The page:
It snowed again during the night, heavily. Doyle opened his eyes to find it drifted three feet high against his bedroom windows. Thanking heaven he was not only on holiday but that it was Sunday to boot and they had nowhere they must go and nothing they must do he wriggled further down and went back to sleep. He finally surfaced to find it was nearly 11.00 and his system was demanding a pee, coffee and toast in that order. There was no one in the living area; that lazy bugger must still be asleep. His breakfast complete he made his way quietly across the thick carpet, sodden J cloth cradled between careful palms... but his quarry was long gone, the double bed neatly made. Baulked, Doyle went to the window and opened it, squeezing the cloth into the mill pool directly below. It was crisp out and he shivered, but paused in the act of closing the window, caught by the beauty of the scene, a symphony in browns, grays, and the cold, clear white of virgin snow. Tall, snow-laden trees ringed the pool, the bushes beneath them tangled and obscuring, and the water that ran under the mill and the now-stilled wheel was running fast and muddied, brown and white-flecked. No point in looking for Bodie out this way. Checking his watch Doyle realised Bodie had probably gone up to the pub, there was after all nowhere else he could go at this hour on a Sunday morning at the back of beyond, but he couldn't help feeling peeved that the rotten swine hadn't seen fit to wake him up to go along. Thrusting his feet into the wellingtons he'd parked by the front door Doyle turned up the collar of his jacket and stomped off into the great white yonder.

There was little evidence of movement out in the narrow lane, one car and a few pedestrians was the sum total, and only one set of footprints led out from the flats' entrance. Doyle followed them, but to his surprise they led not on along the lane towards the road, the pub and civilisation but round the end of the building to the right, through the padlocked gate and onto the small bridge across the front of the mill where it straddled the river. The padlock was undone.

Pushing open the gate Doyle ventured gingerly out onto its snowy boards, not fancying a quick dip in weather like this.

"Bodie! You over here? Bodie?" He had to be somewhere around, unless he'd fallen in, because the footsteps only went one way. Yes, there he was, and... what the hell was he doing?

"Always said you missed out on childhood," Doyle said, his feet creaking on new snow.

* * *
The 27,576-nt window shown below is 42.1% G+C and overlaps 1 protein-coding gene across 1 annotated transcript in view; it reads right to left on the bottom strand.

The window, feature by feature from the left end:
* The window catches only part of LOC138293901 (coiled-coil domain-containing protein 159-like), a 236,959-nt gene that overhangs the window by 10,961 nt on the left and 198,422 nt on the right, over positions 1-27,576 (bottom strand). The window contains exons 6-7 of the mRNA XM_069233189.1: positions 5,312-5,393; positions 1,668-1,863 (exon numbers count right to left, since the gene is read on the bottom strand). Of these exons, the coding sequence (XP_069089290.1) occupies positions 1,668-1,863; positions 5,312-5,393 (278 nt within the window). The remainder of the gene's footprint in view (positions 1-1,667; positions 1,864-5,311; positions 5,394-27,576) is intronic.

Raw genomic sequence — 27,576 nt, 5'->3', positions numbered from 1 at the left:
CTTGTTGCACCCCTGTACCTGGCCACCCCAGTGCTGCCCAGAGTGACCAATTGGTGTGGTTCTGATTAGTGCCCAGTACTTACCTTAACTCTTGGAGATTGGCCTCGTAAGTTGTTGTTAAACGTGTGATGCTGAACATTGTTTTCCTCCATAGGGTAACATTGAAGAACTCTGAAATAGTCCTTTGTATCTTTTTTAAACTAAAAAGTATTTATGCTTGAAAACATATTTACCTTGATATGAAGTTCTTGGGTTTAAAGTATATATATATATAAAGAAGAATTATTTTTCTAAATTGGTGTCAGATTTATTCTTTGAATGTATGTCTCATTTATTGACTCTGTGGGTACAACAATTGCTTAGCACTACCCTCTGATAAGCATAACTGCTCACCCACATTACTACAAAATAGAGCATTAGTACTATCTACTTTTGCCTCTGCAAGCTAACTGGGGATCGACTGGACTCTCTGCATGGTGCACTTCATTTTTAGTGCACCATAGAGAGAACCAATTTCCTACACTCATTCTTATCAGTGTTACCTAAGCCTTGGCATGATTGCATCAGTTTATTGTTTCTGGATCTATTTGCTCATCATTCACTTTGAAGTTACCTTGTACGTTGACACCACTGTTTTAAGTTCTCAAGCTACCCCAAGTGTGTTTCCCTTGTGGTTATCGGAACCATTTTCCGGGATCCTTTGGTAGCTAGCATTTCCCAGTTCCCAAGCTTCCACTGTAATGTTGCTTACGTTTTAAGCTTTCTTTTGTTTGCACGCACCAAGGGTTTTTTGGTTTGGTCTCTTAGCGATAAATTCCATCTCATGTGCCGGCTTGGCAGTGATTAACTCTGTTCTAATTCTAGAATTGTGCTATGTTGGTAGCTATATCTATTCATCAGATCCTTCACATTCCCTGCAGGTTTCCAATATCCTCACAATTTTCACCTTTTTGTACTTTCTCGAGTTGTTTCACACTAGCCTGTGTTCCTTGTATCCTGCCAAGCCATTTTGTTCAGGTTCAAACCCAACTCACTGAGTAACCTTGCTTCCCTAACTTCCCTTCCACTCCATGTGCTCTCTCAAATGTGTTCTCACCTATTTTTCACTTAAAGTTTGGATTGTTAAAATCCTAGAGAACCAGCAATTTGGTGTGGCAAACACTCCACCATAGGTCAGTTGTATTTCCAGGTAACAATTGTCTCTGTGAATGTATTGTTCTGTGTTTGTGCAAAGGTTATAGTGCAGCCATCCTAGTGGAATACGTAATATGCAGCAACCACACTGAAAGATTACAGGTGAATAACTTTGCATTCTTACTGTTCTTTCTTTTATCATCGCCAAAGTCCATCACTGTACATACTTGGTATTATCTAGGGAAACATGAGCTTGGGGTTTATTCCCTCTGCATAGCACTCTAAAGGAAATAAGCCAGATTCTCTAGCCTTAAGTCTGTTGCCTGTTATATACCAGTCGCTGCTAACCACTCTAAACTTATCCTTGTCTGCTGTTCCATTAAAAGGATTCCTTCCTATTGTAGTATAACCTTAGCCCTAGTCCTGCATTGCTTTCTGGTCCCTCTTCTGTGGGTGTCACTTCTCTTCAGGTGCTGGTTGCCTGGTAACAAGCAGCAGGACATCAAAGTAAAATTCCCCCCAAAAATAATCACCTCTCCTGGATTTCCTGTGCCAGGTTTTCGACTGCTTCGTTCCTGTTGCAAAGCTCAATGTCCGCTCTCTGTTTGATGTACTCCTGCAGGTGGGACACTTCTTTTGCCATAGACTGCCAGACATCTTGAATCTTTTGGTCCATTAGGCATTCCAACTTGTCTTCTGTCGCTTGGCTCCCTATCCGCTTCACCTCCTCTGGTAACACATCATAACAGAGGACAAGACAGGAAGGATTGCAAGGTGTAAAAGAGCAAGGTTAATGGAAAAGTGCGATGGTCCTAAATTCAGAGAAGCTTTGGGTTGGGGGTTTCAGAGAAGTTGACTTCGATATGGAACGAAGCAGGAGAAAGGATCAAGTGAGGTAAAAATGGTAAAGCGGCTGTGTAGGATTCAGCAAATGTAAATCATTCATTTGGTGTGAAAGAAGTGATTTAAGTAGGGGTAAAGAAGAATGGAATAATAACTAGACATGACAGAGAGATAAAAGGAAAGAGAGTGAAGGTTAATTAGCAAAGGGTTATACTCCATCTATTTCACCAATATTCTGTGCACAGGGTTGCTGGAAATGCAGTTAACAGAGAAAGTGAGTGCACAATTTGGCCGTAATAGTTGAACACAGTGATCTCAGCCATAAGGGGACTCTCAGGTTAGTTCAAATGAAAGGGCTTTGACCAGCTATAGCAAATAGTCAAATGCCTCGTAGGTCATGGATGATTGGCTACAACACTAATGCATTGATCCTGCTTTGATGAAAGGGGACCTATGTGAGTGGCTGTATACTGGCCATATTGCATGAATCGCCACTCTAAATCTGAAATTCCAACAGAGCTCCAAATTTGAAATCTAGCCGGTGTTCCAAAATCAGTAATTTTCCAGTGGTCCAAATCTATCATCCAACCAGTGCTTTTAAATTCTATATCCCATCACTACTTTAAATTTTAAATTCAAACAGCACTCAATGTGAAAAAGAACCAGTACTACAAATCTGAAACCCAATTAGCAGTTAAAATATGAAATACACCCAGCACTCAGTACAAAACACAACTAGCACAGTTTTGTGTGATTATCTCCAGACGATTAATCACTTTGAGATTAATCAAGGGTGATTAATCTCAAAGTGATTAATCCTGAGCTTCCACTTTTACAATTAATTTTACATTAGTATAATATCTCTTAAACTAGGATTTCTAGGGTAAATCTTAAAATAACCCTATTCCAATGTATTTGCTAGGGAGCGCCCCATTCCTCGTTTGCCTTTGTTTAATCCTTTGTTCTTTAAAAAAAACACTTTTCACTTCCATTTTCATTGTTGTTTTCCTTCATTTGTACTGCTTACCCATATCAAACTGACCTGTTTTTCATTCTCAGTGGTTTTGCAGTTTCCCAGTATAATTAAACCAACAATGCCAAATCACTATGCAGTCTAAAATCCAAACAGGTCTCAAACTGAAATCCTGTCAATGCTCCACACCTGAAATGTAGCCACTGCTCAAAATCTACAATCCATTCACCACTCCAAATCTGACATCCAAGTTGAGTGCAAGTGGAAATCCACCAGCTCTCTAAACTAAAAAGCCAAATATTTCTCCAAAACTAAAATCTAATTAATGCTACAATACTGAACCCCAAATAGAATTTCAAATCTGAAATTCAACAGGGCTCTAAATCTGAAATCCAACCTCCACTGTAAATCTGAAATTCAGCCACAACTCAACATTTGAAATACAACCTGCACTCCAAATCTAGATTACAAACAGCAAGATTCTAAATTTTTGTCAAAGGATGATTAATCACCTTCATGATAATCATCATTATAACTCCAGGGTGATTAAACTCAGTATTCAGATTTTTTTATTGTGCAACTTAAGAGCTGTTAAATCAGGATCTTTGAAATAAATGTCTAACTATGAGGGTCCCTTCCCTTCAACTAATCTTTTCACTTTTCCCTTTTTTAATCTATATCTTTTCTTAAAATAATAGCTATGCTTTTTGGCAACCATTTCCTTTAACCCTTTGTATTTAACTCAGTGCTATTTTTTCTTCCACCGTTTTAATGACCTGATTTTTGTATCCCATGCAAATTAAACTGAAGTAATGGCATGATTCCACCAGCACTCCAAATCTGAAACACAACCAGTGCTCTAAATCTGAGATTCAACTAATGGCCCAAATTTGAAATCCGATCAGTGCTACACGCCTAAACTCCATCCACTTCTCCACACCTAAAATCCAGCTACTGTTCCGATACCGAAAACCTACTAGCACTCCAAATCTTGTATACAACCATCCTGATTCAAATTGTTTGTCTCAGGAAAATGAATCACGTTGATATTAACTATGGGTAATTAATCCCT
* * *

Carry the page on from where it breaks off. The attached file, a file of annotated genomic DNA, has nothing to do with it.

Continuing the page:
Bodie looked up, unsmiling, but the soft look in Doyle's eyes offered no challenge and he relaxed. "Well, don't just stand there, get to work."

Doyle set to. "How tall d'you wanna make him?"

"Oh, five feet at least."

"Blimey, you don't believe in doing things by halves, do you! OK then, but we'll have to shift a hell of a lot of snow."

"So get on with it then and stop yakking."

By early afternoon the finished snowman stood nearly as tall as Doyle and bore an uncanny resemblance to a certain Scotsman; its creator was flushed and sweaty, his scarf and gloves long since abandoned, the former adorning a solider, snowier neck; Doyle had never seen him look so happy. On an impulse he reached out and brushed off the excess snow lodged in the dark hair; it was an oddly intimate gesture taking both of them by surprise and for a few seconds they were still, watching one another warily. Doyle let his hand drop.

"Dunno 'bout you but I'm starvin'. How about some of those chops?"

"What? Oh, er... yeah." Bodie followed, reluctant to lose the moment but seeing no alternative.

Monday evening they ate out; the waitress was cute, pert and fascinated by Bodie; amazingly, Bodie seemed no more than embarrassed by her obvious interest.

Tucking into well-matured Stilton Doyle waved an expressive knife. "She's yours for the asking, you know."

"Probably." Bodie pulled a face. "Must be getting old or something but she looks more like me kid sister than bed-fodder."

"Didn't know you had a kid sister."

"I haven't. And besides, how would I explain you away?"

"Wouldn't 'ave to. I'd slide in ever so quietly and go to bed."